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An **Olympiad** (Greek: Ὀλυμπιάς, *Olympiás*) is a period of four years associated with the Olympic Games of the Ancient Greeks.

Although the Ancient Olympic Games were established during Archaic Greece, it was not until the Hellenistic period, beginning with Ephorus, that the Olympiad was used as a calendar epoch. Converting to the modern BC/AD dating system, the first Olympiad began in the summer of 776 BC and lasted until the summer of 772 BC, when the second Olympiad would begin with the commencement of the next games.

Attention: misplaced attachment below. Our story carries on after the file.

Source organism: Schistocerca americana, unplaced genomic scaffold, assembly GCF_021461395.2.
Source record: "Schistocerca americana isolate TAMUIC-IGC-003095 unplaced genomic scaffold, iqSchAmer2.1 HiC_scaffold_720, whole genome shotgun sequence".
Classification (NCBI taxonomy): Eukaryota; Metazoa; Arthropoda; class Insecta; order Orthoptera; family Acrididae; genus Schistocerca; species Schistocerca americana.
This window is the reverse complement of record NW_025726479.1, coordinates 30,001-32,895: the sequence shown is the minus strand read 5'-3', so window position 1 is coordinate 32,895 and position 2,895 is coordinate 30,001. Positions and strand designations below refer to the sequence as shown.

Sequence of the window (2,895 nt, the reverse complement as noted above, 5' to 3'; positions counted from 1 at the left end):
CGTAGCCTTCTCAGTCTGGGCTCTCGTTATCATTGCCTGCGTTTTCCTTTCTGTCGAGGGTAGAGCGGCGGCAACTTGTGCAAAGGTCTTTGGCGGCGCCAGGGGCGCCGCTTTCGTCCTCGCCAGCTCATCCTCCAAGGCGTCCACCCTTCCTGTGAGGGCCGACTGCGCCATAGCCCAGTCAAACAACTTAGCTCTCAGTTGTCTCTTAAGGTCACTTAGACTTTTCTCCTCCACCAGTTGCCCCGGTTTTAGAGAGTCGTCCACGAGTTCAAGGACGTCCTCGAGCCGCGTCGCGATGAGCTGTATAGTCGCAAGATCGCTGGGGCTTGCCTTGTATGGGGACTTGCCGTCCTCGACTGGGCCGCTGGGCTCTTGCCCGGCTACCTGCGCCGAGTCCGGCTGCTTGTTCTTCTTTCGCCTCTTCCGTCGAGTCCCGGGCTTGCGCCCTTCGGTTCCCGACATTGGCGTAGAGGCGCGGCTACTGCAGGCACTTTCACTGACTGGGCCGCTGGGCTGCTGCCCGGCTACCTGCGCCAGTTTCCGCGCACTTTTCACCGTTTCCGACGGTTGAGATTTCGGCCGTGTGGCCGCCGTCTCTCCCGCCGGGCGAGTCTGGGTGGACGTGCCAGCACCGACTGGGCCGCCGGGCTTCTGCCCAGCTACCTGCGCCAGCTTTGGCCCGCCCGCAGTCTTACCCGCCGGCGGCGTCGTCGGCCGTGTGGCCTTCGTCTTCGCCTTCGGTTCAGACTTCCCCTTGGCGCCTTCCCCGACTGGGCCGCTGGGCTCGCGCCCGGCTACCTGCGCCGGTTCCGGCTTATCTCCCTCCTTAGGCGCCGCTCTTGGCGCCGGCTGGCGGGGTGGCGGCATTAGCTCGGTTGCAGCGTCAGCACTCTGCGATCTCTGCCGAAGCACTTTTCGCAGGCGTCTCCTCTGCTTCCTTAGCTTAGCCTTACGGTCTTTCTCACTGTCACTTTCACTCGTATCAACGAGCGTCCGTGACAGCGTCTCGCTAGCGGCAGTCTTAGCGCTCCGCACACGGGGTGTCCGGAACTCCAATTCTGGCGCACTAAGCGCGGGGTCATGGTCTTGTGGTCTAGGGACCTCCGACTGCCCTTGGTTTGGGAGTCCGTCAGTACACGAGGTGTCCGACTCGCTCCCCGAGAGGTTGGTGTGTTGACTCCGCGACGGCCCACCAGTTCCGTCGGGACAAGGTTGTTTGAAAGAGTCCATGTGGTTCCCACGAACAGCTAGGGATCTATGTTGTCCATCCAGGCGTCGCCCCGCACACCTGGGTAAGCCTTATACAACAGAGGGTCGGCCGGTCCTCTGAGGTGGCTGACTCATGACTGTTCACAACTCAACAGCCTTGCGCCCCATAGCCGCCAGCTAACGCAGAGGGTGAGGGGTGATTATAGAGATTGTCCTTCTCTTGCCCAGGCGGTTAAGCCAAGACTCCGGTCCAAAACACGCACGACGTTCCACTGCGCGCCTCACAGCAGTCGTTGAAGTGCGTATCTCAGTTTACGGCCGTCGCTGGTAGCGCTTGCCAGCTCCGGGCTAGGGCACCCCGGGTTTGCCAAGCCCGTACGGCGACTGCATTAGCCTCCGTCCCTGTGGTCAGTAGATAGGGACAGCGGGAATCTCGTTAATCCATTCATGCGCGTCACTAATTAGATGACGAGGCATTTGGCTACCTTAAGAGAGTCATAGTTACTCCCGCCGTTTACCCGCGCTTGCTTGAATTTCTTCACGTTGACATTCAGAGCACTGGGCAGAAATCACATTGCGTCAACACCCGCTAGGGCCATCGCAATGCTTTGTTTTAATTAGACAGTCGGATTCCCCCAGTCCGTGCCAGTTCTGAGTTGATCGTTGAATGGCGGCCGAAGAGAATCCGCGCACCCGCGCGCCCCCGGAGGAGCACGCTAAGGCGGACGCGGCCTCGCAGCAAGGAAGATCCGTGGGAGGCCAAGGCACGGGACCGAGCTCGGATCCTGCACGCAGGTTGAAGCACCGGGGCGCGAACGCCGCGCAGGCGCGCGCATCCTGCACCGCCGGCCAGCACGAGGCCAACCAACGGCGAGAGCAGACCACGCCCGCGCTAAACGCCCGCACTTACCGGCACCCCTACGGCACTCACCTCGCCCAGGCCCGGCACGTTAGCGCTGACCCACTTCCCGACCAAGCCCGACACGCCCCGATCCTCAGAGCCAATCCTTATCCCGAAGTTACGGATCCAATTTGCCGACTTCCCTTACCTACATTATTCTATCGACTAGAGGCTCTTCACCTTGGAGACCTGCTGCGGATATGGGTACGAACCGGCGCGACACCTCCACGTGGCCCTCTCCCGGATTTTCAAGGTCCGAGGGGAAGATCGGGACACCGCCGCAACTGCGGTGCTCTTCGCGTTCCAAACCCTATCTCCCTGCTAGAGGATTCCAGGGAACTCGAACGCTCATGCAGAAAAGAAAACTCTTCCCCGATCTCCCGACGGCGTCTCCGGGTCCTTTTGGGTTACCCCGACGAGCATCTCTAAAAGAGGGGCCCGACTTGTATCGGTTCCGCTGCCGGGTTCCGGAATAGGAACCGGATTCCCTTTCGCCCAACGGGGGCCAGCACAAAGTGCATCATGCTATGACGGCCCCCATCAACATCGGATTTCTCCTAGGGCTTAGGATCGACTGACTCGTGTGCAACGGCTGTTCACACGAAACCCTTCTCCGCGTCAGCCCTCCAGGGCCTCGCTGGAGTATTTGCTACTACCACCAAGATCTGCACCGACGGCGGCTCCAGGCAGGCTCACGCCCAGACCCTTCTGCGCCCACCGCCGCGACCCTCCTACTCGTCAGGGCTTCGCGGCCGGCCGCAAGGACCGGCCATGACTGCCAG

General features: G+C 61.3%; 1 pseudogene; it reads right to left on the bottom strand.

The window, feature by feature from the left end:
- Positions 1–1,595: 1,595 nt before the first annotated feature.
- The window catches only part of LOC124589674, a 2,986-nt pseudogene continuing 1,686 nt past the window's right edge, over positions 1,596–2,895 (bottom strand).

Thus, for N less than 195, Olympiad N started in the year BC and ended four years later. For N greater than or equal to 195, Olympiad N started in AD and ended four years later. By extrapolation, the 1st year of the 700th Olympiad began roughly around 2 August, 2021.

A modern Olympiad refers to a four-year period beginning January 1 of the year the Olympic Summer Games are normally held. Thus, the first modern Olympiad began January 1, 1896, the second January 1, 1900, and so on (the 32nd began January 1, 2020: see the Olympic Charter).

Allowing for the absence of a year zero between the Olympiad of 4 BC and the one of 4 AD – since the Julian calendar goes directly from 1 BC to 1 AD – this means the ancient Olympic cycle is behind the modern Olympic cycle by one year.